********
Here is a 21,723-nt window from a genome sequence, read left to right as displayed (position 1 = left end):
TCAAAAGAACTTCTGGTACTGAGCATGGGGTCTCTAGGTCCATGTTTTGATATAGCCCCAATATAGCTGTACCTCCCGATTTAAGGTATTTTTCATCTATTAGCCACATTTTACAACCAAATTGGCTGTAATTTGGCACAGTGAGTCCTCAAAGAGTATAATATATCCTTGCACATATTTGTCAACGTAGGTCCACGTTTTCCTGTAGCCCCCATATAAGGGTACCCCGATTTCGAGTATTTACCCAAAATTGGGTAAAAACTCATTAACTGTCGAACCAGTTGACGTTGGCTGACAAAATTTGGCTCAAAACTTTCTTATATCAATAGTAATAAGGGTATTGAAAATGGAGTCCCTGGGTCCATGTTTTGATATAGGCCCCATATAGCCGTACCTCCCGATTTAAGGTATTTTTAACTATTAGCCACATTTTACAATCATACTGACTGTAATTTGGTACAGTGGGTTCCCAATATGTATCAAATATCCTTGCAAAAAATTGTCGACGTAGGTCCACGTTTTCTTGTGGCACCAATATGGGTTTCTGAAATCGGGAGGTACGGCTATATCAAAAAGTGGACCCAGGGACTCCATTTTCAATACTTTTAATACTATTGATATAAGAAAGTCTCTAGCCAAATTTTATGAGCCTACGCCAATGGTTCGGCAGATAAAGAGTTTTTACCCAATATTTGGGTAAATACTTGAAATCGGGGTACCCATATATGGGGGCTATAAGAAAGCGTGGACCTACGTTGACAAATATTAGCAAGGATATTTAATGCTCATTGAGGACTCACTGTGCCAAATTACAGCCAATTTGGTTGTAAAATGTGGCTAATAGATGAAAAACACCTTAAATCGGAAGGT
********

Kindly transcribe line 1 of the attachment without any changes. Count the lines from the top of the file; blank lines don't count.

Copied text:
Here is a 21,723-nt window from a genome sequence, read left to right as displayed (position 1 = left end):